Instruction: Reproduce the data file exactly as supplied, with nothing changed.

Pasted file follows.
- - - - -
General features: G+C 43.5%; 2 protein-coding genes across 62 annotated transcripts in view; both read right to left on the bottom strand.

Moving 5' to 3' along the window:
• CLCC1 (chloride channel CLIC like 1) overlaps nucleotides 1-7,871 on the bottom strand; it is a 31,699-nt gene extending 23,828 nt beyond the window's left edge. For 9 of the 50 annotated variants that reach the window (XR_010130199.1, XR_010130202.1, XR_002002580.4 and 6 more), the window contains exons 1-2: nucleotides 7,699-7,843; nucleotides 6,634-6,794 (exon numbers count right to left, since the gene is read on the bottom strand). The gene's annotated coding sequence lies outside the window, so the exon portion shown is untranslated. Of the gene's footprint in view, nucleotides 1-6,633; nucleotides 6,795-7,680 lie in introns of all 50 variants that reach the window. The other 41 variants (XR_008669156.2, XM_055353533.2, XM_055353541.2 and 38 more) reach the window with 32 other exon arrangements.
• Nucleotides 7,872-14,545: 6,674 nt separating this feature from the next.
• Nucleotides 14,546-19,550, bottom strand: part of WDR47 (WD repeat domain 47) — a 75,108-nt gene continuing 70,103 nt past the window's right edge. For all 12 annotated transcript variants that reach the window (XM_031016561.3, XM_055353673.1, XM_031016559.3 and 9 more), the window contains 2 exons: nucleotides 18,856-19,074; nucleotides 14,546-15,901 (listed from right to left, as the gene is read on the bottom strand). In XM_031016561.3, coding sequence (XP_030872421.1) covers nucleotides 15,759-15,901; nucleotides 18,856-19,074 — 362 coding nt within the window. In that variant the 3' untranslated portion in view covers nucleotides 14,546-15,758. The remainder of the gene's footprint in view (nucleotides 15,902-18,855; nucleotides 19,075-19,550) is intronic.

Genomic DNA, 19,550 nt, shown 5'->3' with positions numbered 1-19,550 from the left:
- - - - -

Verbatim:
General features: G+C 43.5%; 2 protein-coding genes across 62 annotated transcripts in view; both read right to left on the bottom strand.

Moving 5' to 3' along the window:
• CLCC1 (chloride channel CLIC like 1) overlaps nucleotides 1-7,871 on the bottom strand; it is a 31,699-nt gene extending 23,828 nt beyond the window's left edge. For 9 of the 50 annotated variants that reach the window (XR_010130199.1, XR_010130202.1, XR_002002580.4 and 6 more), the window contains exons 1-2: nucleotides 7,699-7,843; nucleotides 6,634-6,794 (exon numbers count right to left, since the gene is read on the bottom strand). The gene's annotated coding sequence lies outside the window, so the exon portion shown is untranslated. Of the gene's footprint in view, nucleotides 1-6,633; nucleotides 6,795-7,680 lie in introns of all 50 variants that reach the window. The other 41 variants (XR_008669156.2, XM_055353533.2, XM_055353541.2 and 38 more) reach the window with 32 other exon arrangements.
• Nucleotides 7,872-14,545: 6,674 nt separating this feature from the next.
• Nucleotides 14,546-19,550, bottom strand: part of WDR47 (WD repeat domain 47) — a 75,108-nt gene continuing 70,103 nt past the window's right edge. For all 12 annotated transcript variants that reach the window (XM_031016561.3, XM_055353673.1, XM_031016559.3 and 9 more), the window contains 2 exons: nucleotides 18,856-19,074; nucleotides 14,546-15,901 (listed from right to left, as the gene is read on the bottom strand). In XM_031016561.3, coding sequence (XP_030872421.1) covers nucleotides 15,759-15,901; nucleotides 18,856-19,074 — 362 coding nt within the window. In that variant the 3' untranslated portion in view covers nucleotides 14,546-15,758. The remainder of the gene's footprint in view (nucleotides 15,902-18,855; nucleotides 19,075-19,550) is intronic.

Genomic DNA, 19,550 nt, shown 5'->3' with positions numbered 1-19,550 from the left: